This Surgery Could Reverse Type 2 Diabetes

Roux en Y gastric bypass may lead to more type 2 diabetes patients stopping insulin use than adjustable gastric banding

/ Author:  / Reviewed by: Joseph V. Madia, MD Beth Bolt, RPh

(RxWiki News) Unlike diamonds, type 2 diabetes doesn't have to be forever. Weight loss surgery may help patients reverse type 2 diabetes.

A new study — which compared the effects of weight loss surgeries Roux en Y gastric bypass and adjustable gastric banding on diabetes — found that Roux en Y helped more patients reverse their type 2 diabetes.

Type 2 diabetes is often referred to as a lifelong disease, but it may not always be. Researchers at Newcastle University in the UK wrote on their website that reversing diabetes is, in fact, possible — given the right conditions.

"Our work has shown that type 2 diabetes is not inevitably progressive and life-long," according to statements on Newcastle's website. "We have demonstrated that in people who have had type 2 diabetes for 4 years or less, major weight loss returns insulin secretion to normal."

And major weight loss is exactly the desired outcome of weight loss surgeries like gastric bypass and gastric banding. In Roux en Y gastric bypass, a surgeon makes a smaller pouch out of the stomach, preventing the patient from eating too much. Adjustable gastric banding, often referred to as a "lap-band," is similar — the surgeon uses a band to constrict a part of the stomach, making the area that can hold food smaller.

The authors of the current study, led by Ali Tavakkoli, MD, of Brigham and Women's Hospital in Boston, studied more than 5,000 patients who had undergone gastric bypass or banding and had type 2 diabetes.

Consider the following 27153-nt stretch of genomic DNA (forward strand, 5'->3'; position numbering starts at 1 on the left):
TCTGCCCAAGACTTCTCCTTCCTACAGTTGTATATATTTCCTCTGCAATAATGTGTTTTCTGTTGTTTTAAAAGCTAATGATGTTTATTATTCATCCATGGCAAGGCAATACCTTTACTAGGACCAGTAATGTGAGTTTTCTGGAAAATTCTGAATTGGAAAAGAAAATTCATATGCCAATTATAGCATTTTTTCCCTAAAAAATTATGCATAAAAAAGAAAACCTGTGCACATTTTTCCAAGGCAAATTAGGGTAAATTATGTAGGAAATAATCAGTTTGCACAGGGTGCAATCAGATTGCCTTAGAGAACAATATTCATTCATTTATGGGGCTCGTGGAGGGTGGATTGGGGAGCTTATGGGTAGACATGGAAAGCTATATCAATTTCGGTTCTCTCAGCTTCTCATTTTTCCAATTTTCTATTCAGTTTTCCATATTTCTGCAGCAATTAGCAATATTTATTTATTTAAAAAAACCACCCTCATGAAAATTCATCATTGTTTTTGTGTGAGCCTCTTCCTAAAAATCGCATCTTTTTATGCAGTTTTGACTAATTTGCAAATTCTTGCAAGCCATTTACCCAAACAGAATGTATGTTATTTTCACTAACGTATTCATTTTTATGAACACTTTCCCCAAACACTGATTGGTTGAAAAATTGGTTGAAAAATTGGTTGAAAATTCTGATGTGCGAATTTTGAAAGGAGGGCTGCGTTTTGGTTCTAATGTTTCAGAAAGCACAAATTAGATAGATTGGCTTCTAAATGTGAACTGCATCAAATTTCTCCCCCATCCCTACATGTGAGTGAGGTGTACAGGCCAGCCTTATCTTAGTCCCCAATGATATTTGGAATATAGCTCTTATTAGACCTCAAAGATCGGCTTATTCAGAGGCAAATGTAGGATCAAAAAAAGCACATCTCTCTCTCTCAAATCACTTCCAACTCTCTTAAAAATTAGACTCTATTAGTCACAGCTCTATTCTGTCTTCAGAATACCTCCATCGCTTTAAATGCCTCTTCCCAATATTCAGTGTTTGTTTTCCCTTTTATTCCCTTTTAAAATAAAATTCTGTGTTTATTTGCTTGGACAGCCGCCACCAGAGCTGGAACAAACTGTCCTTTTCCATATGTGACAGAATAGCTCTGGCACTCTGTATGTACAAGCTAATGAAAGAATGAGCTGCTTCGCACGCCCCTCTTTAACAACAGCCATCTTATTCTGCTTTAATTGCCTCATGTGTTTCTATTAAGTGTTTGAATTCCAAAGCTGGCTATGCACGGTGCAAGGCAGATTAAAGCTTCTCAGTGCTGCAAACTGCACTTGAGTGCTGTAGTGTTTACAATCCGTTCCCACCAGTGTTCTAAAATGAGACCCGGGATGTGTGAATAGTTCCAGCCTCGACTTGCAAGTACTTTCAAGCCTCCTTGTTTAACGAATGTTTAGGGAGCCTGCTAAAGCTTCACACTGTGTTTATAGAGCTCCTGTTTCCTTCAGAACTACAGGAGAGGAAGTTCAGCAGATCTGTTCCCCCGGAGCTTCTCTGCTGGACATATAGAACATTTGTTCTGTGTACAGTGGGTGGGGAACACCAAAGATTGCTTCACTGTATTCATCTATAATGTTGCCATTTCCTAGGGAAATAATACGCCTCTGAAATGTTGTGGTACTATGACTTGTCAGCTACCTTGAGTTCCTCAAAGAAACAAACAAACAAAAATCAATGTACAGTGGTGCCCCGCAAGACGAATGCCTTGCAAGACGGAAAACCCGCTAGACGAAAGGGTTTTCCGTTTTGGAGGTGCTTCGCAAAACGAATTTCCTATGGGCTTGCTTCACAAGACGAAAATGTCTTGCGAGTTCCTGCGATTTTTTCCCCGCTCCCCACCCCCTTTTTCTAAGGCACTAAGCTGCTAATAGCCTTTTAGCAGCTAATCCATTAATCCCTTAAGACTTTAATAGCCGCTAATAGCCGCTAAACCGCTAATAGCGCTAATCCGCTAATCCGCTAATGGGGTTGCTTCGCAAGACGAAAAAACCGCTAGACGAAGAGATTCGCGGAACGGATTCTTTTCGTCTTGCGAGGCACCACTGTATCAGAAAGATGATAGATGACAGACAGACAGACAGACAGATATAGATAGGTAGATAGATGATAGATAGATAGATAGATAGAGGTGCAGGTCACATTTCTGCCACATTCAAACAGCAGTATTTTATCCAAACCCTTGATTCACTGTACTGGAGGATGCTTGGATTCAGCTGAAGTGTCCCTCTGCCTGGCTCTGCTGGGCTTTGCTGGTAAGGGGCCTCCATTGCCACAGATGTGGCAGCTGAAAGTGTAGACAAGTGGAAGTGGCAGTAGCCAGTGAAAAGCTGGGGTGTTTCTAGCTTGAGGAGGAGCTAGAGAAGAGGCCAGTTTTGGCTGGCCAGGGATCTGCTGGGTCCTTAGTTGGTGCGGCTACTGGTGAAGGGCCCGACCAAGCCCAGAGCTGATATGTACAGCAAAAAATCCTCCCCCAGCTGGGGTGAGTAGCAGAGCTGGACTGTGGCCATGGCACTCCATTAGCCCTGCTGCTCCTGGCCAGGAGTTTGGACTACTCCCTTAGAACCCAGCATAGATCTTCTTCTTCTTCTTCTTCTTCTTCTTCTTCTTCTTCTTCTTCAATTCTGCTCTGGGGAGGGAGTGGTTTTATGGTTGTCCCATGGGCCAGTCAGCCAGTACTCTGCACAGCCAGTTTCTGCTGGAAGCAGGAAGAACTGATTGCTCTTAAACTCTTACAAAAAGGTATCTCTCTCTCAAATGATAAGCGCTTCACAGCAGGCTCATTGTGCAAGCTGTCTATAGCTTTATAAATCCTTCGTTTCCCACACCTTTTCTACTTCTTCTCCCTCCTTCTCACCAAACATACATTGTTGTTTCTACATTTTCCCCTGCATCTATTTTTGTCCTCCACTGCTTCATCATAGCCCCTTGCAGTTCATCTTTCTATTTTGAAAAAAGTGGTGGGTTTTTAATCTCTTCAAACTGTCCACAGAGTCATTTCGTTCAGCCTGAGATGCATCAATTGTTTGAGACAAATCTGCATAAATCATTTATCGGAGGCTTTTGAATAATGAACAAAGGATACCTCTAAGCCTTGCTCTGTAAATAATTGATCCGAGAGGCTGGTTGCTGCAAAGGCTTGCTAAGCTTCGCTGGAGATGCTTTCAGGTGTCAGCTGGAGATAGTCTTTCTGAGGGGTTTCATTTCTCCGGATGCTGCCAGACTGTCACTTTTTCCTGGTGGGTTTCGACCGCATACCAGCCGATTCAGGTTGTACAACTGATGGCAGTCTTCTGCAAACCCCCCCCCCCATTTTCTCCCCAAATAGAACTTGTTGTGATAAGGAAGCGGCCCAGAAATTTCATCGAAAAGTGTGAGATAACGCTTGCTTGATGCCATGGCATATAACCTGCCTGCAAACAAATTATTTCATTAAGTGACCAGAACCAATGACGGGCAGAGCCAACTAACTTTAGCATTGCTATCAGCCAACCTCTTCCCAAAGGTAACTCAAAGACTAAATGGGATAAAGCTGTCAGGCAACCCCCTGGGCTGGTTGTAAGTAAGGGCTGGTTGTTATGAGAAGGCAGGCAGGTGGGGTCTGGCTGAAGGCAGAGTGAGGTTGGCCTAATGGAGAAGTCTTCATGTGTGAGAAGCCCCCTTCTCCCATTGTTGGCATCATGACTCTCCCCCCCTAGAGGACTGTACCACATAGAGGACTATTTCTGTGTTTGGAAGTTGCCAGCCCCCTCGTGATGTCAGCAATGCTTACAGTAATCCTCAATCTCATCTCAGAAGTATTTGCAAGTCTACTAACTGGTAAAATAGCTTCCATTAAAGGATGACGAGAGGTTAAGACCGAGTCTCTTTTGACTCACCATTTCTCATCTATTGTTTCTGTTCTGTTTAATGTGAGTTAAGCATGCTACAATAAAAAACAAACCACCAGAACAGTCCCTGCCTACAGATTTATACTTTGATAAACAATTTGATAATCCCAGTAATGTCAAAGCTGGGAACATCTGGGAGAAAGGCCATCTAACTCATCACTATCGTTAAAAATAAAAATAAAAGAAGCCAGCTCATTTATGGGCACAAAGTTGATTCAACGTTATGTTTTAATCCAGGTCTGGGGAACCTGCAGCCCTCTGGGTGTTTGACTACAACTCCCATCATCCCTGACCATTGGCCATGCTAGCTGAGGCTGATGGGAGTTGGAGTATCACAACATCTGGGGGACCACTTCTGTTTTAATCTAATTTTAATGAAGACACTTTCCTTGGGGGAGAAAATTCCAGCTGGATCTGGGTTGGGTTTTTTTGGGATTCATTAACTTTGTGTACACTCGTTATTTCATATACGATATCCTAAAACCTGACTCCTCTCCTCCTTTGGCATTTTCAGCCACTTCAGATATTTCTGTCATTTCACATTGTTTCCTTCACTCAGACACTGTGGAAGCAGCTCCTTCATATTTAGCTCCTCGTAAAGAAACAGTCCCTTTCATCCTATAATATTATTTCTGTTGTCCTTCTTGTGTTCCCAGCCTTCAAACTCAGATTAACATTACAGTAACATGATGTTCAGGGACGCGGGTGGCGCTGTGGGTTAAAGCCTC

Type 2 diabetes is a disease marked by too much sugar in the blood. This excess sugar is the result of an inability to process insulin (called insulin resistance). Insulin is a hormone that regulates blood sugar.

According to the American Diabetes Association, 9.3 percent of the US population — or 29.1 million people — has diabetes. Type 2 diabetes is often tied to an unhealthy diet and obesity.

Because their bodies do not properly process insulin, many diabetes patients take insulin in the form of an injection. Among the patients in the current study, 62 percent of those who underwent a Roux en Y gastric bypass had stopped taking insulin a year after their surgery. For those who had adjustable gastric banding, that figure was 34 percent.

Dr. Tavakkoli and team wrote that Roux en Y gastric bypass was the "procedure of choice for reversing type 2 diabetes."

This study was published Jan. 8 in the journal Diabetes Care.

Funding sources and conflicts of interest were not available at the time of publication.

Review Date: 
January 9, 2015
Last Updated:
January 12, 2015